A few years ago I wrote about the inspection levels, but I regularly notice that some people are confused about the “special” levels (S1, S2, S3, and S4).
Here is what the ISO 2859-1 standard says (emphasis is mine):
The inspection level designates the relative amount of inspection. Three inspection levels, I, II and III, are given in Table 1 for general use. Unless otherwise specified, level II shall be used. Level I may be used when less discrimination is needed or level III when greater discrimination is required. Four additional special levels, S-1, S-2, S-3 and S-4 are also given in Table 1 and may be used where relatively small sample sizes are necessary and larger sampling risks can be tolerated.
When to use special inspection levels?
The above excerpt from the standard is pretty clear. There are 2 good reasons:
a) The general levels (I, II, III) point to a number of samples that is not realistic
Here are a few examples where these special levels come in handy:
- You want to check the packaging in full, but only on a few cartons.
- You want to perform some time-consuming tests (e.g. a full function test on an electrical product), and you don’t have time to run these tests on all the samples you inspect visually (in level II, usually).
- You want to perform destructive tests (e.g. inspecting bullets by firing them), and obviously you don’t want to destroy too many samples.
b) Checking much fewer samples doesn’t mean the risk of non-detection is much lower
Let’s take a simple example. The casing of an electronic product is made by plastic injection molding.
All of those pieces come out of the same mold. The most important is to validate that the first articles are acceptable and sign off on them. There is still a chance that things go downhill over time, but dimensions will tend to be similar, and many buyers decide to reduce the sampling size on all pieces coming out of a mold. That tradeoff makes sense.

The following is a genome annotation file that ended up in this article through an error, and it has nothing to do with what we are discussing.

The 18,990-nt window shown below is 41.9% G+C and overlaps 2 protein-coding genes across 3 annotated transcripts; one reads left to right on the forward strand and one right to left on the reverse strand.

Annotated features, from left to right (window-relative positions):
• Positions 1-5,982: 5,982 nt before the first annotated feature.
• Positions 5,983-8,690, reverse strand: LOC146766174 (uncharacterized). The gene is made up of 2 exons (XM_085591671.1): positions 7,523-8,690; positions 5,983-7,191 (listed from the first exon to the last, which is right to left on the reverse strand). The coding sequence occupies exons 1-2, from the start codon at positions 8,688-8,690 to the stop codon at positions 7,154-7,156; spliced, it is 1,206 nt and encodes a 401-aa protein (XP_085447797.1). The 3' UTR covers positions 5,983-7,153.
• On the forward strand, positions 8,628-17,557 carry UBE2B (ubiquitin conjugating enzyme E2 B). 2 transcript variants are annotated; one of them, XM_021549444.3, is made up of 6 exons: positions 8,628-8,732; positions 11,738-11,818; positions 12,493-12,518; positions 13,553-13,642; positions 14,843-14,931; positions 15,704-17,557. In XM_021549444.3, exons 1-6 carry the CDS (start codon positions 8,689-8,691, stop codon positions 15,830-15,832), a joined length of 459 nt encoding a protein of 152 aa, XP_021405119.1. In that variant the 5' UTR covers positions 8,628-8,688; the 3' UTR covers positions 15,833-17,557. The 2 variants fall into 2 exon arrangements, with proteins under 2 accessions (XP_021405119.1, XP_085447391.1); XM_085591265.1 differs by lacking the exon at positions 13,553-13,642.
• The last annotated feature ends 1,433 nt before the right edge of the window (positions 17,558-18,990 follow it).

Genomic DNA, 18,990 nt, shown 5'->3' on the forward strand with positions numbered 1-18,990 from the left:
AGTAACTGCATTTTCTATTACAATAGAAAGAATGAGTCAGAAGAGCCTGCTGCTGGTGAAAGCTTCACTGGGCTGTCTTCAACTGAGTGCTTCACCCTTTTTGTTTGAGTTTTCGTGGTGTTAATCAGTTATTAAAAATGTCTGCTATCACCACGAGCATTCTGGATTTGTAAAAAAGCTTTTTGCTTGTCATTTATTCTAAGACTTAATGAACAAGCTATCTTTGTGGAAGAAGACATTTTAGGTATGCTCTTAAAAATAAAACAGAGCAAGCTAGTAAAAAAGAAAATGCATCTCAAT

How to read the AQL tables when using special inspection levels?
I prepared this simple ‘whiteboard’ video to explain how it works:
Let’s walk through an example.
Let’s say you are buying 50,000 salt & pepper sets in ceramic.
There are several color combinations, some booklets are included, etc. which means many ways the packing can go wrong. So you want to check the packing in great detail, but only on an S3 level.
In the table below, you see that the code letter is G.
Then let’s go to the other table, and you can find this information:
- You should check the packing on 32 samples.
- If you don’t want to accept a defective packing on more than 1.5% of the quantity, the limit is 1.
- In other words, you accept the batch (as far as packing conformity is concerned) if you find 0 or 1 defective cartons. And you reject it if you find 2 or more.
Note that, when it comes to tests on products and these tests are conducted on a special level, they are considered “critical” (i.e. they are failed as soon as 1 sample fails).
It makes things more simple and avoids lengthy discussions with Chinese suppliers who don’t fully understand how the statistics work.
I hope this explanation was clear. Questions are welcome, so leave a comment in the comments section if you have one!
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Three examples of points checked on different levels
Let’s say you are working on a batch of LED lights. Here are the three checks that may take place on different levels.
A visual check would typically be done on a general level such as II.
Color temperature test
A color temperature test, if very important, might get done on S-2.
An internal check is typically done on S-1, or just on 1 piece (irrespective of the whole batch quantity).
(For a more in-depth overview of the checkpoints that apply on LED products, you can watch this video: LED Products Quality Inspection & Testing Checklist .)
Editor’s note: This post was originally published in 2014, and has been updated with additional content in 2019.
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